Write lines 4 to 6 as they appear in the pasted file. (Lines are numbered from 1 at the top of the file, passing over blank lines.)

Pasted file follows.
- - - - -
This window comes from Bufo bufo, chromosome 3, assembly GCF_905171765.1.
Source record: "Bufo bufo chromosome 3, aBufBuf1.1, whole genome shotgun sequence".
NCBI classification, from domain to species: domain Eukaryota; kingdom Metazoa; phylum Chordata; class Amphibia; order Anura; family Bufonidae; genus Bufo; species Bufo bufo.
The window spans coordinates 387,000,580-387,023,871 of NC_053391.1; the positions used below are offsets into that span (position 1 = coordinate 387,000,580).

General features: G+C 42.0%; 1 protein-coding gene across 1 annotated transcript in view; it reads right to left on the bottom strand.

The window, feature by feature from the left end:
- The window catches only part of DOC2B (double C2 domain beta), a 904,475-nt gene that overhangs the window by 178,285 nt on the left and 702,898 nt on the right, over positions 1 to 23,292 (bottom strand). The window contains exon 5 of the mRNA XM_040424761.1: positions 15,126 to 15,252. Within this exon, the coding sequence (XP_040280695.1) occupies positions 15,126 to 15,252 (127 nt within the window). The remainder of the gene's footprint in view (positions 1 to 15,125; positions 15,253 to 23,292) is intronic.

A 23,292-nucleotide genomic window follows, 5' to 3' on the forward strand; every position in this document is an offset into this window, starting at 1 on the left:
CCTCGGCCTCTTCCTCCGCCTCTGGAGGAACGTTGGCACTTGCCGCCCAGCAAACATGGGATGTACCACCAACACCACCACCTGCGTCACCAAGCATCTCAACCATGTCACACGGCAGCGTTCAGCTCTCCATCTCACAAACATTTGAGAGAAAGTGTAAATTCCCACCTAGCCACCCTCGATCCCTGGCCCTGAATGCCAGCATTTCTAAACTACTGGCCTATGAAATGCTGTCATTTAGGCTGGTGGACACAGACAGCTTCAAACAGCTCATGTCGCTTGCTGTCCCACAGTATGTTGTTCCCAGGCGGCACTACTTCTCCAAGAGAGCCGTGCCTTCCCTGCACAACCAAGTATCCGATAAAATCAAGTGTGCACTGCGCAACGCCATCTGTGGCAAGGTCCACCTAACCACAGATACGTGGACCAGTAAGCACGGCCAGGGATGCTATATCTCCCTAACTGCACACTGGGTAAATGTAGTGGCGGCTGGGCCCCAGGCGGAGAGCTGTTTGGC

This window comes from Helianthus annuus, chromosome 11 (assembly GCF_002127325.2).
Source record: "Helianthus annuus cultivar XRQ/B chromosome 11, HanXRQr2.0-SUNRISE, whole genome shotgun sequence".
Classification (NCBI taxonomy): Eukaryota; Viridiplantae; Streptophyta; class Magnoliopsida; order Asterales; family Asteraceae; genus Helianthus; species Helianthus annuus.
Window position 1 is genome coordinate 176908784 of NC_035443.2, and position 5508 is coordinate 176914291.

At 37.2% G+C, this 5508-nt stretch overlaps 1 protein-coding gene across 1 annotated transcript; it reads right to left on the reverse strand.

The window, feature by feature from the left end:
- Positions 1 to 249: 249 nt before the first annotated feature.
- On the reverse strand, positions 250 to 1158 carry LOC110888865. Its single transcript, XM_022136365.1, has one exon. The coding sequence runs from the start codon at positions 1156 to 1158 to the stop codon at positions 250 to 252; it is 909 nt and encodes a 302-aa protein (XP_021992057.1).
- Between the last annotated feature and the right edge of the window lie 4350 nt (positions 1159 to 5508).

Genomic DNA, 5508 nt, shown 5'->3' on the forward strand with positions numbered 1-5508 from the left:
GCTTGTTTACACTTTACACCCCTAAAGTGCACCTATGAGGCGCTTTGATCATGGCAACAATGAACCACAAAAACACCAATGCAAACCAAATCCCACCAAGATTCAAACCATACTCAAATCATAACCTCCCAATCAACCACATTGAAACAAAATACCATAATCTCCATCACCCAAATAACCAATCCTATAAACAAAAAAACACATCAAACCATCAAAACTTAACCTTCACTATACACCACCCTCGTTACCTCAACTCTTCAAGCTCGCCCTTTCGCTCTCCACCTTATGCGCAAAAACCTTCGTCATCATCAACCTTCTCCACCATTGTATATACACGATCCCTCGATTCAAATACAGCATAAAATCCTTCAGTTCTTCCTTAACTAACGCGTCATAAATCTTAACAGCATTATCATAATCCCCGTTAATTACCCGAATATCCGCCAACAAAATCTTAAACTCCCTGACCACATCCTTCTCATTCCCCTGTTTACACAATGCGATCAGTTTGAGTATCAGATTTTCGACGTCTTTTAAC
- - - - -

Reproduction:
The window spans coordinates 387,000,580-387,023,871 of NC_053391.1; the positions used below are offsets into that span (position 1 = coordinate 387,000,580).

General features: G+C 42.0%; 1 protein-coding gene across 1 annotated transcript in view; it reads right to left on the bottom strand.

The window, feature by feature from the left end: